Against a backdrop of bomb blasts, sporadic violence and repressive state measures, Cameroon’s Anglophone crisis has entered a new and intensified phase. In order to prevent the outbreak of an armed uprising, Cameroon’s president must go beyond superficial measures by urgently implementing key reforms and pursuing inclusive, high-level dialogue mediated by the UN or African Union.
Since October 2016, protests and strikes related to sectoral demands have escalated into a crisis over the economic and political marginalisation of Cameroon’s Anglophone minority. Although the government has made some concessions, it must rebuild mutual trust with Anglophone actors in order to avoid instability ahead of the 2018 general elections.
Regional armies in the Lake Chad basin deploy vigilantes to sharpen campaigns against Boko Haram insurgents. But using these militias creates risks as combatants turn to communal violence and organised crime. Over the long term they must be disbanded or regulated.
Cameroon’s military campaign against the Boko Haram insurgency started late but has met with partial success. To consolidate gains and bring lasting peace to the Far North, the government must now shift to long-term socio-economic development, countering religious radicalism and reinforcing public services.
Religious intolerance is a growing but seriously underestimated risk in Cameroon, both between and inside the major faiths. To halt the spread of violent extremism in the country, Cameroon needs to bring all sects into a new social compact and within the bounds of a charter for religious tolerance.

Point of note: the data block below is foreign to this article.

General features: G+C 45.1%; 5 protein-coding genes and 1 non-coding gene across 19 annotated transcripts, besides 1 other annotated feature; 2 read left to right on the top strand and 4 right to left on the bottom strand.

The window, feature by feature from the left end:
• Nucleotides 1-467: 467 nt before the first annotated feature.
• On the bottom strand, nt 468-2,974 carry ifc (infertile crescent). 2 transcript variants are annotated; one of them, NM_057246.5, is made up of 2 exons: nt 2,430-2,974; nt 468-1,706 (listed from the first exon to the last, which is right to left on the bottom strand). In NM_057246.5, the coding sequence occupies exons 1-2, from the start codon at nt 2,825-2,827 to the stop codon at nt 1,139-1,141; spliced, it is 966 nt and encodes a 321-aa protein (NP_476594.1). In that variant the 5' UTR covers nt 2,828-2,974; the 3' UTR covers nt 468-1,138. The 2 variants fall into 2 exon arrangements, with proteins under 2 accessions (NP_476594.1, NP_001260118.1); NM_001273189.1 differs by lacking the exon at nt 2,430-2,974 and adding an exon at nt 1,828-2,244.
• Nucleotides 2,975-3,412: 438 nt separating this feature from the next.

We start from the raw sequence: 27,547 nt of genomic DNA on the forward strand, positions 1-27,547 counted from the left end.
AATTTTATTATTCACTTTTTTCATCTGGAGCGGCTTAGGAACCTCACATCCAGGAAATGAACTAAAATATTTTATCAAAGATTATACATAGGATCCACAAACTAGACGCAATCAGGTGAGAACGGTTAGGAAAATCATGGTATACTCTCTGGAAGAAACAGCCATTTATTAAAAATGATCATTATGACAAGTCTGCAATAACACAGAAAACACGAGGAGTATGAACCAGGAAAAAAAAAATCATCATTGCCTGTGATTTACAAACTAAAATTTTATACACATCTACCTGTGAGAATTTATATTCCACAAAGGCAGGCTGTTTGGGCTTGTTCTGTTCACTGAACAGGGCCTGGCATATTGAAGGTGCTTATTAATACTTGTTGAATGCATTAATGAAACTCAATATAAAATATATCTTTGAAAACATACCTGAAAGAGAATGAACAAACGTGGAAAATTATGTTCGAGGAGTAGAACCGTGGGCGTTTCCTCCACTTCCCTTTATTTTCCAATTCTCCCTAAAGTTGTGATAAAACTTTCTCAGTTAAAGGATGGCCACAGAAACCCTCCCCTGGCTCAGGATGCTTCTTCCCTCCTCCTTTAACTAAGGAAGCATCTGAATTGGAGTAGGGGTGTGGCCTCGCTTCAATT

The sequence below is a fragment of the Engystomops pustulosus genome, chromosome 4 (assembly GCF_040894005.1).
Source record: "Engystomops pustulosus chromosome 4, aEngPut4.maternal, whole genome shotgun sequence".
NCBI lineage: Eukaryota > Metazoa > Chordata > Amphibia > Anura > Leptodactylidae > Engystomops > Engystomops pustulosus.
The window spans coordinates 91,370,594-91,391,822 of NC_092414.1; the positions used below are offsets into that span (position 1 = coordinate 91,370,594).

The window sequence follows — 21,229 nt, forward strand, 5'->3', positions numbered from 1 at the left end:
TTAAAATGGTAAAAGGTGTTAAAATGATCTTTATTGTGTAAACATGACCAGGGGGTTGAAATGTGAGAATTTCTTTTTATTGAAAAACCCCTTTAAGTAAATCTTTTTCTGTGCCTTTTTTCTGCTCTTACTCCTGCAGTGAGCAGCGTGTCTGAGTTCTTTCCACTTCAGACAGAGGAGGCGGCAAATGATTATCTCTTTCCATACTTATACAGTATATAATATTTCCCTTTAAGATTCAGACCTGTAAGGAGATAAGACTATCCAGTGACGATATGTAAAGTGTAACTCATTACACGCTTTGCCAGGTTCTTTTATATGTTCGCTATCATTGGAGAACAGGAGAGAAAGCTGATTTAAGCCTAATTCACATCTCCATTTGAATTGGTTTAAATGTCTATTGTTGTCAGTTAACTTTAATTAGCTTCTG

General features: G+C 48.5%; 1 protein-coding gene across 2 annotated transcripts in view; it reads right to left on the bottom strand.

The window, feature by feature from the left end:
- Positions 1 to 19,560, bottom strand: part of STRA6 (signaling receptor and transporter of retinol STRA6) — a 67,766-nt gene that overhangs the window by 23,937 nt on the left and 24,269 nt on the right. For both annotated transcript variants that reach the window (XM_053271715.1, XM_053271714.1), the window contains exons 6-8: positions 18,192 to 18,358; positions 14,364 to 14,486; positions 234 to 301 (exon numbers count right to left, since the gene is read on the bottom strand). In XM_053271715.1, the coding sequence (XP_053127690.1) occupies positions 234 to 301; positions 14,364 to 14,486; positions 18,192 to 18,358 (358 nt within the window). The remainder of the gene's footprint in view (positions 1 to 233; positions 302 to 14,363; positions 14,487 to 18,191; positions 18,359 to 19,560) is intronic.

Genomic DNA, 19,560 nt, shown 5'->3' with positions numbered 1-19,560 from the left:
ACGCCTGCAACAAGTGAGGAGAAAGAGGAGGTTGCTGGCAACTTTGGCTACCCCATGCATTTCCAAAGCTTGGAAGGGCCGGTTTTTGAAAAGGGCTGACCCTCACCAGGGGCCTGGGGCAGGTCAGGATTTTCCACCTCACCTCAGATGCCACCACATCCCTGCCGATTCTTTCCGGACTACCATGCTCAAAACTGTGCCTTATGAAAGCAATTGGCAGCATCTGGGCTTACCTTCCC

[Home-made bombs and attacks directly targeting Cameroon's security forces] can be explained by the radicalisation of the population in these regions due to the police repression and arbitrary killings.
[Attacks in Cameroon] can be explained by the radicalisation of the population due to the police repression and arbitrary killings, but also by the rivalry among the separatist movement.
Le déni, le mépris des autorités camerounaises et la brutalité des forces de sécurité et de l’armée contre les avocats et les enseignants ont créé une onde de choc dans toute la communauté anglophone.
We have seen a government that is not responsive to the demands of [Cameroon's] Anglophone [region]. The international community [should] avoid irreversible deterioration of the situation.
[President of Cameroon Paul Biya] cannot allow people to gain the impression that [demonstrators in English-speaking regions] have any power whatsoever. It’s a very absolutist system.
[Cameroon's] victory in the Africa Cup of Nations will have little impact in the long run. It neither addresses the structural grievances nor on the Anglophone resentment of marginalisation and appeal for federalism.
La crise ouverte voici presque un an dans les régions dites anglophones (Nord-Ouest et Sud-Ouest) du Cameroun persiste.
Originally published in Jeune Afrique
The Boko Haram insurgency is weakening in the Lake Chad basin, but its underlying socio-economic drivers remain to be addressed. In this excerpt from our Watch List 2017, we urge the EU and its member states to support regional governments with winding down vigilante groups, funding youth employment projects, rebuilding agriculture and trade, and restoring public services.
The plight of refugees and the internally displaced from the Boko Haram conflict in Cameroon’s Far North is adding to the many burdens of an already impoverished population.
Originally published in Africa Research Institute